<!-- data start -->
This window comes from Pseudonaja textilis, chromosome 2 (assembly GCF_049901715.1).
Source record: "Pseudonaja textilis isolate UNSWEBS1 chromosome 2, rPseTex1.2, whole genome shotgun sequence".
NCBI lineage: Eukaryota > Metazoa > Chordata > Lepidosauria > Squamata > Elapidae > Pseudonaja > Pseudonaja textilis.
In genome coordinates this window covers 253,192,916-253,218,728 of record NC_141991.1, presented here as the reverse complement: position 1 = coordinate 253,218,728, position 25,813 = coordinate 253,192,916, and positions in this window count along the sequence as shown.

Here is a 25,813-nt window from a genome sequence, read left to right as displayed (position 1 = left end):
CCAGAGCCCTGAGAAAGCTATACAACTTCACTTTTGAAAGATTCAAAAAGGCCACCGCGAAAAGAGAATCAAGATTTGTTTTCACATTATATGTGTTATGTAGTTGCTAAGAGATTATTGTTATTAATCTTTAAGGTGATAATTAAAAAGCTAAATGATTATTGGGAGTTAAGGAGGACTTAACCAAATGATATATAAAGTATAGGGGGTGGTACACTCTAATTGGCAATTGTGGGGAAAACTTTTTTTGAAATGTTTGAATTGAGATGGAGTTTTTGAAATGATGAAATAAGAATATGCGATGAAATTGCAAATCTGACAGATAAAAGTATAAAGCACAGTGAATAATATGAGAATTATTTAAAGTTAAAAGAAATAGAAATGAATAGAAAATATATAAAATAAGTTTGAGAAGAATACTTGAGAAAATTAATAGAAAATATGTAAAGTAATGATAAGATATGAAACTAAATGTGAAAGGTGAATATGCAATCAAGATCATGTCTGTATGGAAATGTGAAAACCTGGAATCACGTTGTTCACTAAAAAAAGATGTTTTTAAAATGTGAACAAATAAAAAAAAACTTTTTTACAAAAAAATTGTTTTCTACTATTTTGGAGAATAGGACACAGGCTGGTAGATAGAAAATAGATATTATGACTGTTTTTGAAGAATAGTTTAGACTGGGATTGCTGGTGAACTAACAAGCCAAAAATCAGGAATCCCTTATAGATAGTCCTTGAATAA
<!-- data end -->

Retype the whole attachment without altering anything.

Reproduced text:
This window comes from Pseudonaja textilis, chromosome 2 (assembly GCF_049901715.1).
Source record: "Pseudonaja textilis isolate UNSWEBS1 chromosome 2, rPseTex1.2, whole genome shotgun sequence".
NCBI lineage: Eukaryota > Metazoa > Chordata > Lepidosauria > Squamata > Elapidae > Pseudonaja > Pseudonaja textilis.
In genome coordinates this window covers 253,192,916-253,218,728 of record NC_141991.1, presented here as the reverse complement: position 1 = coordinate 253,218,728, position 25,813 = coordinate 253,192,916, and positions in this window count along the sequence as shown.

Here is a 25,813-nt window from a genome sequence, read left to right as displayed (position 1 = left end):
CCAGAGCCCTGAGAAAGCTATACAACTTCACTTTTGAAAGATTCAAAAAGGCCACCGCGAAAAGAGAATCAAGATTTGTTTTCACATTATATGTGTTATGTAGTTGCTAAGAGATTATTGTTATTAATCTTTAAGGTGATAATTAAAAAGCTAAATGATTATTGGGAGTTAAGGAGGACTTAACCAAATGATATATAAAGTATAGGGGGTGGTACACTCTAATTGGCAATTGTGGGGAAAACTTTTTTTGAAATGTTTGAATTGAGATGGAGTTTTTGAAATGATGAAATAAGAATATGCGATGAAATTGCAAATCTGACAGATAAAAGTATAAAGCACAGTGAATAATATGAGAATTATTTAAAGTTAAAAGAAATAGAAATGAATAGAAAATATATAAAATAAGTTTGAGAAGAATACTTGAGAAAATTAATAGAAAATATGTAAAGTAATGATAAGATATGAAACTAAATGTGAAAGGTGAATATGCAATCAAGATCATGTCTGTATGGAAATGTGAAAACCTGGAATCACGTTGTTCACTAAAAAAAGATGTTTTTAAAATGTGAACAAATAAAAAAAAACTTTTTTACAAAAAAATTGTTTTCTACTATTTTGGAGAATAGGACACAGGCTGGTAGATAGAAAATAGATATTATGACTGTTTTTGAAGAATAGTTTAGACTGGGATTGCTGGTGAACTAACAAGCCAAAAATCAGGAATCCCTTATAGATAGTCCTTGAATAA